Born in Moosomin, Saskatchewan (at the time in the Northwest Territories), McNaughton studied engineering at McGill University in Montreal. He enlisted in the militia in 1909 and went to Europe with the Canadian Expeditionary Force at the outbreak of World War I in 1914. While there helped make advances in the science of artillery, and was wounded twice. In 1920 he enlisted in the regular army and became chief of the general staff in 1929. In 1935 he became president of the National Research Council of Canada.
In 1939 he led the Canadian army into World War II, but despite his scientific capabilities he was also partially responsible for the disastrous Dieppe Raid in 1942. The British generals frequently criticized him, and his support for voluntary enlistment rather than conscription led to conflict with James Ralston, the Minister of National Defence. McNaughton resigned his command in 1943.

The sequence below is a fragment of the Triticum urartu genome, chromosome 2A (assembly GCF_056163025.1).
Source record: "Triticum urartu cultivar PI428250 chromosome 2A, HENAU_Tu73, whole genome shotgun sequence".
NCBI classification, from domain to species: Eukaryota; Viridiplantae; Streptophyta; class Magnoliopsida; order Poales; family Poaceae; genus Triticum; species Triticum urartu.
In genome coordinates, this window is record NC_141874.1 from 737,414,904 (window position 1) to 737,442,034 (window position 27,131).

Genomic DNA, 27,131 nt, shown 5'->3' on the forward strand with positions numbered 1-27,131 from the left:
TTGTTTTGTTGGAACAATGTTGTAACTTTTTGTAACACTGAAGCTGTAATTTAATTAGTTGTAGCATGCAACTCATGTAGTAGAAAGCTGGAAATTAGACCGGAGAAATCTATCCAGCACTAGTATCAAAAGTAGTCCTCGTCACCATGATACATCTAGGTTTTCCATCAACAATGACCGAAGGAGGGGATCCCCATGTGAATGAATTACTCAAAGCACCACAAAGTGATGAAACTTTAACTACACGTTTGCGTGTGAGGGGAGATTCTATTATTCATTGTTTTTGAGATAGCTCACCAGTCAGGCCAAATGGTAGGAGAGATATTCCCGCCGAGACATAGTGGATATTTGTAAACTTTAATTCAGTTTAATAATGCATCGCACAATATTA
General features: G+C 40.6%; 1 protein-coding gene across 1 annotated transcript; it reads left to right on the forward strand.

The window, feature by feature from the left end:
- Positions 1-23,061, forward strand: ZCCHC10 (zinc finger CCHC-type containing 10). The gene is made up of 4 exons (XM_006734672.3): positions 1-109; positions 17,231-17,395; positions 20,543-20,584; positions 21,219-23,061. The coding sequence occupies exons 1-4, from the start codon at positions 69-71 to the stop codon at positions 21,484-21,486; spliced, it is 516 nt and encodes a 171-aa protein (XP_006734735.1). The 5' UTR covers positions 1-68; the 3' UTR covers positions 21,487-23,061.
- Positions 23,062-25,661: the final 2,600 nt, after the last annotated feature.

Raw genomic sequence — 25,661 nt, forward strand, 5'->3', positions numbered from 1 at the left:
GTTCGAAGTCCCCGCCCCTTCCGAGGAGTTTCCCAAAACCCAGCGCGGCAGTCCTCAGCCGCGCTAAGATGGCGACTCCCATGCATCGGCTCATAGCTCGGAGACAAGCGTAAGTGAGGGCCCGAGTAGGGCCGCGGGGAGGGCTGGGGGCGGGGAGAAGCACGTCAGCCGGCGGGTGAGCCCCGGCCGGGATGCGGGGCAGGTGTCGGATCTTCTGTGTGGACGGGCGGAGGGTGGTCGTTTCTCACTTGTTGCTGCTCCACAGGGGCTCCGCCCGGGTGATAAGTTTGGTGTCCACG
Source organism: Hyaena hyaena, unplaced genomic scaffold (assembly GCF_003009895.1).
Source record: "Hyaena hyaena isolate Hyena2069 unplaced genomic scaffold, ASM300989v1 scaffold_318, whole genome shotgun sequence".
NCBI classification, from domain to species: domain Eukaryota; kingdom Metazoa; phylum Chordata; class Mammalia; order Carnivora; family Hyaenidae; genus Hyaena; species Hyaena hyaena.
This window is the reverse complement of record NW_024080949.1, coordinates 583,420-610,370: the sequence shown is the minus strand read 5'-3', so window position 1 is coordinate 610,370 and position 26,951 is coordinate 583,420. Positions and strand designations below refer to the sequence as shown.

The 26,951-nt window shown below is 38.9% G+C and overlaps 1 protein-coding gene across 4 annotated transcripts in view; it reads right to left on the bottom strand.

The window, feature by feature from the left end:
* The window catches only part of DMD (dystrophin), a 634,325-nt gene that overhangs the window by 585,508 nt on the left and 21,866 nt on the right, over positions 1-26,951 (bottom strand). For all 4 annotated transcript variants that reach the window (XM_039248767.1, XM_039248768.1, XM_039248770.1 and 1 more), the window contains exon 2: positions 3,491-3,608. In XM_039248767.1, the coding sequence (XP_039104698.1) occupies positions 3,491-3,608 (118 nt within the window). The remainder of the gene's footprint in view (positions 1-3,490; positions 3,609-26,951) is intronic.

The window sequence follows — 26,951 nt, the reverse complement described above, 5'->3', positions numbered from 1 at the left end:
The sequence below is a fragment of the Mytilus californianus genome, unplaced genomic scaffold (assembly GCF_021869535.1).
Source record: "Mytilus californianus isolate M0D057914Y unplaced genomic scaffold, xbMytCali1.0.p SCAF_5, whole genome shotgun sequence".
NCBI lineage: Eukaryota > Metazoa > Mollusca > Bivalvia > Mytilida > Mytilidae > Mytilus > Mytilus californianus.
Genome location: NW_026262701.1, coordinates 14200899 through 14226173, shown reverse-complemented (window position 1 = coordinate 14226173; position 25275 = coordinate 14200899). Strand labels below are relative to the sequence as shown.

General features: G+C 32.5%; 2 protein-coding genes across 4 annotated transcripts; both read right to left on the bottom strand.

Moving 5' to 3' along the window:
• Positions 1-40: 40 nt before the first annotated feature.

Because of his support for a volunteer army, McNaughton remained friendly with Prime Minister William Lyon Mackenzie King, who wanted to make him the first Canadian-born Governor General of Canada. Instead, McNaughton became Minister of National Defence when Ralston was forced to resign after the Conscription Crisis of 1944, as King did all he could to avoid introduction conscription. McNaughton was soon pressured into calling for conscription despite King's wishes, a popular move for some Canadians but an equally unpopular one for many others. McNaughton was unable to win a seat in Parliament and resigned in 1945.